More specifically, in accord with one aspect of the invention there is provided a method of preventing damage to a pigmented plastic article when ink on the article is ablated away to form an image. The method comprises the steps of:
a) coating the plastic article with a first layer of binder and solvent with a sufficient wet-laydown to provide a dried coating coverage of at least about 1.5 g/m2,
b) drying the first layer,
c) coating the first layer and plastic with a colored coating comprising a binder and a contrast color opposite to that of the pigment of the plastic article, with a wet-laydown sufficient to give a dried thickness sufficient to produce a minimum print contrast of at least 0.75 compared to the color of the plastic article,
d) drying the colored coating, and
e) in predetermined portions that form an image, ablating away all of the colored coating and at least some of the first layer, using a laser.
In accord with a second aspect of the invention, there is provided a method of preventing redepositing onto a support, material of a dark coating that is laser-ablated from the support, the method comprising the steps of ablating away a dark coating on the support in areas needed for information recording, and ablating away additional portions of the coating beyond said areas of information recording so that the additional portions are free of redeposited material.
Accordingly, is it an advantageous feature of the invention that markings such as bar-code labeling can easily be placed on plastic articles using a laser.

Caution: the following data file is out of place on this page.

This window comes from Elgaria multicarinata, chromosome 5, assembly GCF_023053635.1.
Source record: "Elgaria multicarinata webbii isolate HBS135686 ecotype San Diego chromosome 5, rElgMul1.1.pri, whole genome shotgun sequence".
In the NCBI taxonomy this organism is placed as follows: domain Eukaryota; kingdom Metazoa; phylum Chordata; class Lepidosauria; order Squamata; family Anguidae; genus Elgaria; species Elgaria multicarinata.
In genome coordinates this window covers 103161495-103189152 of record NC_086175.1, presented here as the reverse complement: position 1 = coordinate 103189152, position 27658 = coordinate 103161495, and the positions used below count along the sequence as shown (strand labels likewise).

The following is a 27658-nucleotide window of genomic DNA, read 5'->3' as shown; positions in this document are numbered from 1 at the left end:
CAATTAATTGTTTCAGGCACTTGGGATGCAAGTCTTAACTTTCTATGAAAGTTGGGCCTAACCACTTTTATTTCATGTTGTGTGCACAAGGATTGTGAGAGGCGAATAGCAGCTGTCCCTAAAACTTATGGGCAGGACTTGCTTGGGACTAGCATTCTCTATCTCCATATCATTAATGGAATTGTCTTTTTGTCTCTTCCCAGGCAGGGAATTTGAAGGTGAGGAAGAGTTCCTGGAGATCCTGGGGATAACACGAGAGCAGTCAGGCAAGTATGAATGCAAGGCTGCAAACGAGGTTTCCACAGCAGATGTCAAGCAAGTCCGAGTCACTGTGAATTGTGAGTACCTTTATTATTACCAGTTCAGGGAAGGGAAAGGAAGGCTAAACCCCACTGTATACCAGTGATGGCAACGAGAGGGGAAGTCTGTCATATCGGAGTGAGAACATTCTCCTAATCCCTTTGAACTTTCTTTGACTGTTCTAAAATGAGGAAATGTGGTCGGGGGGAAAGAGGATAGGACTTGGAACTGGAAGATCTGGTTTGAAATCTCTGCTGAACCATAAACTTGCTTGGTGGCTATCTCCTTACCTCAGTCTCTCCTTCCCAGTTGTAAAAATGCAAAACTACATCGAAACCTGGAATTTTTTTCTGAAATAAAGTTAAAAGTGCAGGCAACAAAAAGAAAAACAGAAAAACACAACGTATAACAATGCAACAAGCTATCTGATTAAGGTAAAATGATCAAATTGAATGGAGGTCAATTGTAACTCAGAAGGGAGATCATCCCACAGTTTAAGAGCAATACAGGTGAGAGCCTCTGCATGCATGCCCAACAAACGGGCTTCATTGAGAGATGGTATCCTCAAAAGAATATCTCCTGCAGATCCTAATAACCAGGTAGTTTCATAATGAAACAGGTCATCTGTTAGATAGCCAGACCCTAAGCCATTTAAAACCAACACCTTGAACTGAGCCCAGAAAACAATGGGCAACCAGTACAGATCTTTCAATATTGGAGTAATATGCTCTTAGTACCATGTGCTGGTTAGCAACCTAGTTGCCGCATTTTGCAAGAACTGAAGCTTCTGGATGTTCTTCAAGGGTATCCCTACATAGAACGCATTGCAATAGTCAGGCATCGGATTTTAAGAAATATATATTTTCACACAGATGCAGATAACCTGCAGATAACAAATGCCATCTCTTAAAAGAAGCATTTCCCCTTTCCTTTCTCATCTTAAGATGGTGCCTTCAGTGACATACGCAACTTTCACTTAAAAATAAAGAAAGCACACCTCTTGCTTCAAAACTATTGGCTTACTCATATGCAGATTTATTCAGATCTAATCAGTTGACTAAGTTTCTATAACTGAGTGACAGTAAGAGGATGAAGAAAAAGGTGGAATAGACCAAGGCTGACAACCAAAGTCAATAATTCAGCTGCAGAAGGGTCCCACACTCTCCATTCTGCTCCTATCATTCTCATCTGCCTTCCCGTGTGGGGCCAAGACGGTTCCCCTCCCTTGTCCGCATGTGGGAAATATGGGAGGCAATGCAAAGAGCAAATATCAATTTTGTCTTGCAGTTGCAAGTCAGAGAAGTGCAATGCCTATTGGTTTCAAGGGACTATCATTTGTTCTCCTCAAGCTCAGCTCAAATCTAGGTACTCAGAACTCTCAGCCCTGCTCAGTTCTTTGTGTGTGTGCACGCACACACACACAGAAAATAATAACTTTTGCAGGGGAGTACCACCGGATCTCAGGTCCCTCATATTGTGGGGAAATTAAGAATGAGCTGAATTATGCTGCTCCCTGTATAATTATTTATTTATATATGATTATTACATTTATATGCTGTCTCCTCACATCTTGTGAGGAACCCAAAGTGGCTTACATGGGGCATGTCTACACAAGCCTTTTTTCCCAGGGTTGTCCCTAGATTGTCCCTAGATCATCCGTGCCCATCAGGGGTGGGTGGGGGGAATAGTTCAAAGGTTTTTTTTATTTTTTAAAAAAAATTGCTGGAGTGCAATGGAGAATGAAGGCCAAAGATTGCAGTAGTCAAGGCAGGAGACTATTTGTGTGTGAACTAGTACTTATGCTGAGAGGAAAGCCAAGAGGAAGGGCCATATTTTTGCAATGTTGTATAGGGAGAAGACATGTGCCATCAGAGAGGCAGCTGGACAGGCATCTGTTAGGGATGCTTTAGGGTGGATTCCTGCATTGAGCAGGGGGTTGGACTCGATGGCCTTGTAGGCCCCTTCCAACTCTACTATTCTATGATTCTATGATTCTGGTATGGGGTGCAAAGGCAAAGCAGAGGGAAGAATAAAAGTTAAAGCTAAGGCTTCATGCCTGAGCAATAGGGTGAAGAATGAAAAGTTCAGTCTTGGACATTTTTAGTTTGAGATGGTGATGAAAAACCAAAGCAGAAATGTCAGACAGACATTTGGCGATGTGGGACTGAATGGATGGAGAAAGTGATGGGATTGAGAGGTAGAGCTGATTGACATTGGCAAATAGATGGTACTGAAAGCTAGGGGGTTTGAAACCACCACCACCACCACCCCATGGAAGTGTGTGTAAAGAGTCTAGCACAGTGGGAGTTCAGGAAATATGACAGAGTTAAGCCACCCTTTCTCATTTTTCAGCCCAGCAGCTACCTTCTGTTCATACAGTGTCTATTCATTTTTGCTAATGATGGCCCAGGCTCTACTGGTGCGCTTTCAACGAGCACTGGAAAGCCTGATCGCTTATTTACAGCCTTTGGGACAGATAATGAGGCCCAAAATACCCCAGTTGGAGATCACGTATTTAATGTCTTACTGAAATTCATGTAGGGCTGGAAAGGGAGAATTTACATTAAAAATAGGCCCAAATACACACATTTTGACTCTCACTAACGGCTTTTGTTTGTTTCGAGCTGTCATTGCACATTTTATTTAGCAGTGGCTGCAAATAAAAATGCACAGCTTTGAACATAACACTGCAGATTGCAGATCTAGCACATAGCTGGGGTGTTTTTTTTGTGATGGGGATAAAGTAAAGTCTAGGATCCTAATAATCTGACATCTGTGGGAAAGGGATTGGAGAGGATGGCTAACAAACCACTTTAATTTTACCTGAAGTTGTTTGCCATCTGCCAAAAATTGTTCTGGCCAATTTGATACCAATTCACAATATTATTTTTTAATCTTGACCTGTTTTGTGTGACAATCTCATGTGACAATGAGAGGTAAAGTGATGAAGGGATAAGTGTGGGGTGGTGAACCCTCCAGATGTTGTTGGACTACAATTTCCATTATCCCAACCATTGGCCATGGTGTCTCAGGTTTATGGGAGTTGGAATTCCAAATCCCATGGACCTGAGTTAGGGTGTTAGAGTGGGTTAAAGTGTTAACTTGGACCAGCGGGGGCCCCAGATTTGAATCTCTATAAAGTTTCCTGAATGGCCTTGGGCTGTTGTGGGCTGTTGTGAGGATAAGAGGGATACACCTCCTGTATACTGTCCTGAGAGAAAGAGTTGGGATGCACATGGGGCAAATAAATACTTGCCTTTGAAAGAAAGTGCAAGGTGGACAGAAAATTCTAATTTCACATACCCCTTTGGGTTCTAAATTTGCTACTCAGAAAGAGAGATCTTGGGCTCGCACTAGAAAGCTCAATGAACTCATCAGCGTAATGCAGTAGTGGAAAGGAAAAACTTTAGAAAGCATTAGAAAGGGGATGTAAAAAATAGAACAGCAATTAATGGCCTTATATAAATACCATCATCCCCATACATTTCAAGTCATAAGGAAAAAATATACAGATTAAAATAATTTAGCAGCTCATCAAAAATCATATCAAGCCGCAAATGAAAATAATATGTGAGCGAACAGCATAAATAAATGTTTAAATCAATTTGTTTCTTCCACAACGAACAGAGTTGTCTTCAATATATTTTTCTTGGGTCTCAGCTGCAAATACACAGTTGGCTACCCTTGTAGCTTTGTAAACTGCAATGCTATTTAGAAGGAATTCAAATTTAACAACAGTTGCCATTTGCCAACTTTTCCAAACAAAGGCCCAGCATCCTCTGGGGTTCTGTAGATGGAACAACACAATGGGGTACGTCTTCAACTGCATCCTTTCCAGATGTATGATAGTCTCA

It is a related advantageous feature of the invention that laser ablation can be used in such a process without distorting the plastic article.
It is a further advantageous feature that such ablation can be done without requiring a large dark border around the information area.
Other advantageous features will become apparent upon reference to the following Description of the Preferred Embodiments, when read in light of the attached drawings.
FIG. 1 is an enlarged elevational view in section of a plastic article marked with a laser in accordance with one aspect of the invention;
FIG. 2 is a fragmentary plan view of a marking made by a laser in accordance with another aspect of the invention; and
FIG. 3 is a plan view of a prior art laser marking, included for comparison.
The invention is hereinafter described with respect to the preferred embodiments, wherein specific preferred coatings are applied to polystyrene slides used for liquid assay, using preferred lasers to ablate away dark coatings to form bar codes on a white support. In addition, it is applicable to any coating formulations, white or dark, applied to any plastic articles for selective removal by any type of laser to provide any kind of marking or image, provided the intermediate layer of the invention is used to keep from distorting the underlying plastic.
Thus, the preferred plastic articles to be bar-coded are polystyrene liquid assay slides. Highly preferred are the slides available from Eastman Kodak Company under the trademark "Ektachem". Such slides are preferably manufactured to be white in color, so that the bar code is formed in black as the contrasting color. However, the slide color can be formulated with a black pigment, so that the bar codes are formed from an applied layer that has a contrasting white color. It will be further apparent that the contrasting colors need not be pure white and pure black. Rather, what is important is that the colors be selected so that a minimum print contrast of at least 0.75 is provided between the bar code and what is exposed under the bar code coating. This "minimum print contrast" is determined by measuring the white reflectance and the dark reflectance on a reflectometer available from MacBeth under the tradename "PC Meter II", and using the formula "print contrast" =(white reflectance-dark reflectance)/white reflectance.